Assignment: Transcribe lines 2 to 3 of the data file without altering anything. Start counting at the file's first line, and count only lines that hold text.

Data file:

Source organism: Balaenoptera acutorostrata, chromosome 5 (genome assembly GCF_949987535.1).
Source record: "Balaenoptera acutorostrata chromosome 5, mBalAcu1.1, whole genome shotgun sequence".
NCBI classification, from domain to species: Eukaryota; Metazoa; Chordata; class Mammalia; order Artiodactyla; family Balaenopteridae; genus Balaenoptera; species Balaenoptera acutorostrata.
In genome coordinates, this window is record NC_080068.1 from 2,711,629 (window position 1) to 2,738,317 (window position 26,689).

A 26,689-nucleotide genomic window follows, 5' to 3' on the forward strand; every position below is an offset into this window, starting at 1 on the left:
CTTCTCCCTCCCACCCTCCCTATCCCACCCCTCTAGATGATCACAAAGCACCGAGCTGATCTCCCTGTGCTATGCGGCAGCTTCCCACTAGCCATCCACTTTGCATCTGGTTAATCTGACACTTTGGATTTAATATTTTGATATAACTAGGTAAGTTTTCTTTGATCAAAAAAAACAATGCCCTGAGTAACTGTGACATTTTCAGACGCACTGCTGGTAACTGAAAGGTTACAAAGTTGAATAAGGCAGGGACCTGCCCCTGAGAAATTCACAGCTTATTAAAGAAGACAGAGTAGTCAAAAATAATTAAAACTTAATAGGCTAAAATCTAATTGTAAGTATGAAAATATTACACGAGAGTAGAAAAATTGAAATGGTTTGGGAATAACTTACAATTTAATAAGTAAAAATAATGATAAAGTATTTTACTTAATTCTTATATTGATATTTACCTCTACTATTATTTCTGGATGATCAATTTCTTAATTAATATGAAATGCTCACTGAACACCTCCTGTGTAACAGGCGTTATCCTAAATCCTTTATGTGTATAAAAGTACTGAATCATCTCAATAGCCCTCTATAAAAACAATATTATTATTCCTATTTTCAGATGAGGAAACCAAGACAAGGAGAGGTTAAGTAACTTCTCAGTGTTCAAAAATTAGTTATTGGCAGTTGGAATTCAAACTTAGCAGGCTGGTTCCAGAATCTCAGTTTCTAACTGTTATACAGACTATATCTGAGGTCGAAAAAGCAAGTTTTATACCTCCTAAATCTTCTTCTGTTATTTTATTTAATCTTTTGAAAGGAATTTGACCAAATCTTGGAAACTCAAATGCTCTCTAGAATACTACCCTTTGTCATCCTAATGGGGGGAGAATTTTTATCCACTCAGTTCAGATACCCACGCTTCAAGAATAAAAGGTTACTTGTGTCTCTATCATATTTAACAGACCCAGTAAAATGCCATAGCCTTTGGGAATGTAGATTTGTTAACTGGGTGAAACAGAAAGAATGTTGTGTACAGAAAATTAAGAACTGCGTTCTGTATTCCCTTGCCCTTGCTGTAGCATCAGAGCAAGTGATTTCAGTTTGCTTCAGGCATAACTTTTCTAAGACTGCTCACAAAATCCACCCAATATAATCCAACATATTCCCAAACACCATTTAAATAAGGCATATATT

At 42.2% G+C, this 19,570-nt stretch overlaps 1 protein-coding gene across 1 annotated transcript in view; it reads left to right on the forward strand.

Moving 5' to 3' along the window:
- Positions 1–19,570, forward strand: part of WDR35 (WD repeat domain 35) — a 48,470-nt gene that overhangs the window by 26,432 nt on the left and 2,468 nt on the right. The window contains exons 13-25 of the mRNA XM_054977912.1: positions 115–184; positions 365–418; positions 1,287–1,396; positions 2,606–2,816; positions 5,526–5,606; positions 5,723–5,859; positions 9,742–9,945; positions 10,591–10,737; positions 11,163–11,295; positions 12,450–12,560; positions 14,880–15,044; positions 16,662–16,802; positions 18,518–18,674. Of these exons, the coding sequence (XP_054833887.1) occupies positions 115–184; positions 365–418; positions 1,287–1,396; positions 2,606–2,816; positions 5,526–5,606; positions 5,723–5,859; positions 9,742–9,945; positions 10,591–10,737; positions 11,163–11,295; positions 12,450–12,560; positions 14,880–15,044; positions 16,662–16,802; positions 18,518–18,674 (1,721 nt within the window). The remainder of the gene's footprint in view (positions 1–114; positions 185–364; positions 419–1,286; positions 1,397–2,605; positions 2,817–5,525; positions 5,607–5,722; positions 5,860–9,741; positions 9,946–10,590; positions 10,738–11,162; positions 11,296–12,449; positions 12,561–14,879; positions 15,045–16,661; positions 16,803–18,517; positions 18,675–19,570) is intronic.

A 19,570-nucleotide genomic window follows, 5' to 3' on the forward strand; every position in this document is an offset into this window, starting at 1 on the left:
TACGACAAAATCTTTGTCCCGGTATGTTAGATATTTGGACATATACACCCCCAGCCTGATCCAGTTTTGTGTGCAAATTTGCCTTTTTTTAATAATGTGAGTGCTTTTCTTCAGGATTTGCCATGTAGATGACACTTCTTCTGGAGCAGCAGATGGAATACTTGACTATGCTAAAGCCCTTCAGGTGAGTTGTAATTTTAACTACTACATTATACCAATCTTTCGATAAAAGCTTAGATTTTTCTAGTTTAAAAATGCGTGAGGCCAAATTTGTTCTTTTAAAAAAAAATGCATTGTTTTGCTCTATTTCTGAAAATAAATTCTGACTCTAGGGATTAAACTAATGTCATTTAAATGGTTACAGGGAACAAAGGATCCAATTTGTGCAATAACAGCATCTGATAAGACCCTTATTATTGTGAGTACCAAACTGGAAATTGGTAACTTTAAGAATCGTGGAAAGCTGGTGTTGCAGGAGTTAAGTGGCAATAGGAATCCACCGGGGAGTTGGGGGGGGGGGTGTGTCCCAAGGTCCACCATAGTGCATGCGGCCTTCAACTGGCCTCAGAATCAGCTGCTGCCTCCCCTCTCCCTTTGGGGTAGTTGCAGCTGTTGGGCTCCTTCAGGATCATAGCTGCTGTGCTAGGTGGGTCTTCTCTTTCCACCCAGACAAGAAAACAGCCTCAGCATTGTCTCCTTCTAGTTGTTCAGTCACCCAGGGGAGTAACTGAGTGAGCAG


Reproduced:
Source record: "Balaenoptera acutorostrata chromosome 5, mBalAcu1.1, whole genome shotgun sequence".
NCBI classification, from domain to species: Eukaryota; Metazoa; Chordata; class Mammalia; order Artiodactyla; family Balaenopteridae; genus Balaenoptera; species Balaenoptera acutorostrata.